As Senate investigators put the final touches on a report on the handling of leaked memos, Judiciary Democrats took their grievances to the White House, demanding to know if Bush administration officials had access to the controversial documents.
In a letter to White House Counsel Alberto Gonzales, four senior Democrats on the Judiciary Committee formally asked the White House whether administration officials had any knowledge of or access to the thousands of memos that were taken from Democrats over a roughly 18-month period from 2001 to early 2003. The Democrats — Sens. Patrick Leahy (Vt.), Edward Kennedy (Mass.), Dick Durbin (Ill.) and Charles Schumer (N.Y.) — also pointedly asked whether Gonzales or his staff had received the memos or been shown the memos by members of two conservative interest groups that have been connected to the case.
“It appears that those involved in this surveillance and theft passed along information derived from their activities to partisan activists and to hand-picked columnists and media organizations,” the Senators wrote in a letter dated Feb. 25. “Questions arise as to whether anyone at the White House was involved or aware of these activities.”
The letter was the latest example of how Judiciary Democrats intend to keep the mushrooming memo scandal going, whatever the outcome of the internal investigation into the matter by Senate Sergeant-at-Arms Bill Pickle, who is expected to brief Leahy and Judiciary Chairman Orrin Hatch (R-Utah) this afternoon on his final report.
Schumer, in an interview last week, contended there was “near unanimity” on the Democratic side of the panel that the Pickle probe will not be sufficient and that the matter should be forwarded to the Justice Department or another federal law enforcement entity. Schumer, Durbin and other Democrats believe that, since Pickle’s investigators have met with little success in interviewing representatives of outside conservative interest groups, only a federal investigator with subpoena power would be able to complete the investigation.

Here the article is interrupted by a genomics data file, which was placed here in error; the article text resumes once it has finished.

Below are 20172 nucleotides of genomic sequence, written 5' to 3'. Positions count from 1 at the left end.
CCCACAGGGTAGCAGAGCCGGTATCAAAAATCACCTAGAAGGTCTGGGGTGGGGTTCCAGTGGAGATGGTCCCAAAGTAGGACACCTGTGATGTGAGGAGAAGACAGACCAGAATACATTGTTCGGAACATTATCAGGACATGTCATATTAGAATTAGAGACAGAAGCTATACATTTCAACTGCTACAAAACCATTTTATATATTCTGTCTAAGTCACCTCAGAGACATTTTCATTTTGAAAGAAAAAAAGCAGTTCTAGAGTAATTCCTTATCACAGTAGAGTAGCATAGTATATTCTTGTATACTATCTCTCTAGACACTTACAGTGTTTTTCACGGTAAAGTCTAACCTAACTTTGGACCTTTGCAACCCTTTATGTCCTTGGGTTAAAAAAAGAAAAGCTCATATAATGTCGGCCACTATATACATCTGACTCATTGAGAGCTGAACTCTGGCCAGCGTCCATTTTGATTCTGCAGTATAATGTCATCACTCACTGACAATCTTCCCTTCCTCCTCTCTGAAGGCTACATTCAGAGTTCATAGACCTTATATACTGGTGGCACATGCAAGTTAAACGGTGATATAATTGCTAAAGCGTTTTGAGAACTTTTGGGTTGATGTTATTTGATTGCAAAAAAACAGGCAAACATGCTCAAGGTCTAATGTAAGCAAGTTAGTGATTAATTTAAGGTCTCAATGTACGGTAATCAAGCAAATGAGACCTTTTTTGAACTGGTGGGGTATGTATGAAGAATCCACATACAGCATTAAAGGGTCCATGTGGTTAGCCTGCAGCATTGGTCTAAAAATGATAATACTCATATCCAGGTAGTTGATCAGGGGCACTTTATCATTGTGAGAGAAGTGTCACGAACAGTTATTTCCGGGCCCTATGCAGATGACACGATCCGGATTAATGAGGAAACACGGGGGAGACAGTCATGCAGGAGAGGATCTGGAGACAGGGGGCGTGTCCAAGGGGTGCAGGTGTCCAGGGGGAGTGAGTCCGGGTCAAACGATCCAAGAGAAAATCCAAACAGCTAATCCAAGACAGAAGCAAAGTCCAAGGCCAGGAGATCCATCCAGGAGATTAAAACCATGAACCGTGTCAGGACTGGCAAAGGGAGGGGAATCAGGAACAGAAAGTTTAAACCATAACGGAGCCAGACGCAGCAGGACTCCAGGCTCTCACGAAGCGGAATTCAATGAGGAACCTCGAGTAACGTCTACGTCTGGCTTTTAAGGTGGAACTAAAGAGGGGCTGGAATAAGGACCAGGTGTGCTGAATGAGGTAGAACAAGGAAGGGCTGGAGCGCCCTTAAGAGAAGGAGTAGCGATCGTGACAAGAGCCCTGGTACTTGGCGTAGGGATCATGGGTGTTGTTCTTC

A handful of investigators, including some of the Secret Service agents who were detailed to Pickle’s office for the investigation, met Thursday with a figure at the center of the investigation, Manuel Miranda, a former Judiciary Committee staffer who worked for Majority Leader Bill Frist (R-Tenn.) last year on nominations.
Miranda resigned from Frist’s office earlier this month after admitting that he had read a fraction of the thousands of memos that another staffer had downloaded off a jointly shared server. He said the documents were not illegally stolen and that there was no “hacking” to access the memos.
His 90-minute meeting with Pickle’s agents Thursday was his third interview since the case began in mid-November. Miranda was accompanied by his two lawyers, who are handling his case pro bono.
In an interview, Miranda said the agents told him they had determined that he was not part of any computer hacking, but continued to focus their questions to him on his relationship to outside groups such as the Committee for Justice and the Coalition for a Fair Judiciary.